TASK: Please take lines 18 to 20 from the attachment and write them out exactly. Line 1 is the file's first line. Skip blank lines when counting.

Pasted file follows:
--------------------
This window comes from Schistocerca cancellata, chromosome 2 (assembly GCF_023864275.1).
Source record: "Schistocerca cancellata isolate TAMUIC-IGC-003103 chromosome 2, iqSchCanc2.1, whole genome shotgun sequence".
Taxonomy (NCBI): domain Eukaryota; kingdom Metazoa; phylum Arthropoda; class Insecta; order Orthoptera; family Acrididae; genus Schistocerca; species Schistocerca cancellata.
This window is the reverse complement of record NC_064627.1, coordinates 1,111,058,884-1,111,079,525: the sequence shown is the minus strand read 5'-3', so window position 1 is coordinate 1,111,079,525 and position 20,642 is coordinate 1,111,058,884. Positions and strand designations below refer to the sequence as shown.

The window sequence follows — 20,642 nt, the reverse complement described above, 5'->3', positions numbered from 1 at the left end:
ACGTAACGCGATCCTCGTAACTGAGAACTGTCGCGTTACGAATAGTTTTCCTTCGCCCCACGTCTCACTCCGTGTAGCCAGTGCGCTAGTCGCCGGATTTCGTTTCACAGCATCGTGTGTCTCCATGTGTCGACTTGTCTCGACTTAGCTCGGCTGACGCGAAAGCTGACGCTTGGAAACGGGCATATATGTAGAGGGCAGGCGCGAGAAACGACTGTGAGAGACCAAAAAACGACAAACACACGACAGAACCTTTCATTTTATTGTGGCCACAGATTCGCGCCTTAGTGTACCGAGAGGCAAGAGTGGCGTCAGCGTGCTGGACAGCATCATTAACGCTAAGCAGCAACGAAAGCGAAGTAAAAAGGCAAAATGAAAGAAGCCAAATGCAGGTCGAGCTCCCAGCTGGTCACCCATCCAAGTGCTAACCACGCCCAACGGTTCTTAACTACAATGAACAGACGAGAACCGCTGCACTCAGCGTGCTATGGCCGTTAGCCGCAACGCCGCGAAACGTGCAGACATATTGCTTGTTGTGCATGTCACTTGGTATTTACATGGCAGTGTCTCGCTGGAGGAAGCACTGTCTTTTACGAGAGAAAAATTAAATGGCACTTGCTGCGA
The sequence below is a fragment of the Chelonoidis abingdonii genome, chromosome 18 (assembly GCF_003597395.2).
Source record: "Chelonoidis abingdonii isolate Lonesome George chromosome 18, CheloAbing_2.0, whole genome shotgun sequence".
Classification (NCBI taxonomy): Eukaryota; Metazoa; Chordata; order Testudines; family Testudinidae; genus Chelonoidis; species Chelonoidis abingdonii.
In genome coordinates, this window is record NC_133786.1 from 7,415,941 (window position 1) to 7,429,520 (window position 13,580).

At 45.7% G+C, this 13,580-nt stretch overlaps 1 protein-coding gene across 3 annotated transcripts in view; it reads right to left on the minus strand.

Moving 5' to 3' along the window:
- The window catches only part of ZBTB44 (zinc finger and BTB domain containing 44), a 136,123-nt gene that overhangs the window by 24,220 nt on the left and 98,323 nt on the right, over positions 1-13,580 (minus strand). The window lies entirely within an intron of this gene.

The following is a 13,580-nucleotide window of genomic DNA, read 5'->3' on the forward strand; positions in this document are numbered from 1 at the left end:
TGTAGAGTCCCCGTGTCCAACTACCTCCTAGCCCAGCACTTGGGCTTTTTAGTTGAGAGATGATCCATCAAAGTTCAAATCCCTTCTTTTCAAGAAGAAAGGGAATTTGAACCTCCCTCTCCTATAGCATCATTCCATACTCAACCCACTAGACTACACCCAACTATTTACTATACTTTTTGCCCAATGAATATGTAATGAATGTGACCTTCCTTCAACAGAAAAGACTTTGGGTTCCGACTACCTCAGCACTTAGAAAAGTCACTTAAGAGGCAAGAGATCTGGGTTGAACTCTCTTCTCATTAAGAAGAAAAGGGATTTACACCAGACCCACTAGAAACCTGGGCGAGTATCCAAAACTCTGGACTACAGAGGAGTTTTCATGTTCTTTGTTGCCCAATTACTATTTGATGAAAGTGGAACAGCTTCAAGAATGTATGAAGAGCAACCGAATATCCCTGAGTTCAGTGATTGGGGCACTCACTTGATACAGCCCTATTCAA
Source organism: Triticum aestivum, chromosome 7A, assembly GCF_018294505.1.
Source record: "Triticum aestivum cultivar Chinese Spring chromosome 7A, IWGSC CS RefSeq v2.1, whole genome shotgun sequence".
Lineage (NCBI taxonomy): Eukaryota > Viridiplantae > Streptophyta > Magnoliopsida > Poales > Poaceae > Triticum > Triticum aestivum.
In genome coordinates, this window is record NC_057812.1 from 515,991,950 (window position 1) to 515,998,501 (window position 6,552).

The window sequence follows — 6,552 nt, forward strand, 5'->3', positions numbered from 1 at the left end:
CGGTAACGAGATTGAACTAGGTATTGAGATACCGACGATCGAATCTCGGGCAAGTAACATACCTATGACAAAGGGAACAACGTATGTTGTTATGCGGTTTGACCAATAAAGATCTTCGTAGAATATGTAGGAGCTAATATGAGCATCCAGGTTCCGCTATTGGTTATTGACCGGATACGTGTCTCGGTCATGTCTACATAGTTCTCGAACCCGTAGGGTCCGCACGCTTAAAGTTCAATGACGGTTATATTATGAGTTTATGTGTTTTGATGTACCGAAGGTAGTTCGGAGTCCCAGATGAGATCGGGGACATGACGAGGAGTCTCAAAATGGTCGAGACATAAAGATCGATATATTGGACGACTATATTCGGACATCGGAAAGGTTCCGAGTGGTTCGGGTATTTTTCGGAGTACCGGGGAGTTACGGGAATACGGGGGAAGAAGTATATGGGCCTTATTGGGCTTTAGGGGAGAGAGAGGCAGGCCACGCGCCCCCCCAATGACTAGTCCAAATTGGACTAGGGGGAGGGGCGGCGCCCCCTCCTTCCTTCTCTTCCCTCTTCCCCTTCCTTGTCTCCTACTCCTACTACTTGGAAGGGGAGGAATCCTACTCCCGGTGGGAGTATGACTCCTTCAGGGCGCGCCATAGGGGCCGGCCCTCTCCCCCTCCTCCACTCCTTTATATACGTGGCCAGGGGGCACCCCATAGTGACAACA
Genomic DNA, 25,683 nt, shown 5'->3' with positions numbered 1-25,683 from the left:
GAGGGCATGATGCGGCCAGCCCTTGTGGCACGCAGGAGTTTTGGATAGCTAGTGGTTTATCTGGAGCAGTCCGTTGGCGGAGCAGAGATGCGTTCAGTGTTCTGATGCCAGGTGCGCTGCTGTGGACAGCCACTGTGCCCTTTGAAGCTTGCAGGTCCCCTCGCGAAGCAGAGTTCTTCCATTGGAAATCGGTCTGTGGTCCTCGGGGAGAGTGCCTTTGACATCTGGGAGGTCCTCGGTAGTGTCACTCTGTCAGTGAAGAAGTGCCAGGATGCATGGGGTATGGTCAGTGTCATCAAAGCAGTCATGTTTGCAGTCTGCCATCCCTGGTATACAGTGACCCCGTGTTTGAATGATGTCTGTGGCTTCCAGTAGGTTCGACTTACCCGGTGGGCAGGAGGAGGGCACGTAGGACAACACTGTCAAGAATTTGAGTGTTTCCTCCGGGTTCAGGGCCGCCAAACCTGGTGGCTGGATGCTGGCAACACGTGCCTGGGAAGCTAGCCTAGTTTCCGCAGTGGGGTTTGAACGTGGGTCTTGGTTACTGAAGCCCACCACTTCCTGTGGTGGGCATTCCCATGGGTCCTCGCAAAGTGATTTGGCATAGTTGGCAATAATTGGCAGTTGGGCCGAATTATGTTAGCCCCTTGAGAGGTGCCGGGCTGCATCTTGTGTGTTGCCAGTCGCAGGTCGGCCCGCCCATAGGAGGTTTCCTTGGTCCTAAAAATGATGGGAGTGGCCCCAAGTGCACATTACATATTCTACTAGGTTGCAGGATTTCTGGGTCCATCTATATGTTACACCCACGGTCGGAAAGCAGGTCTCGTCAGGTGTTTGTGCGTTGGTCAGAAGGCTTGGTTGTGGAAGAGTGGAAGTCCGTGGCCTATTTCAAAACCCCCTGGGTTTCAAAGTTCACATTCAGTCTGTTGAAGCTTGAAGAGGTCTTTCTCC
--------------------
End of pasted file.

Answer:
Lineage (NCBI taxonomy): Eukaryota > Viridiplantae > Streptophyta > Magnoliopsida > Poales > Poaceae > Triticum > Triticum aestivum.
In genome coordinates, this window is record NC_057812.1 from 515,991,950 (window position 1) to 515,998,501 (window position 6,552).

The window sequence follows — 6,552 nt, forward strand, 5'->3', positions numbered from 1 at the left end: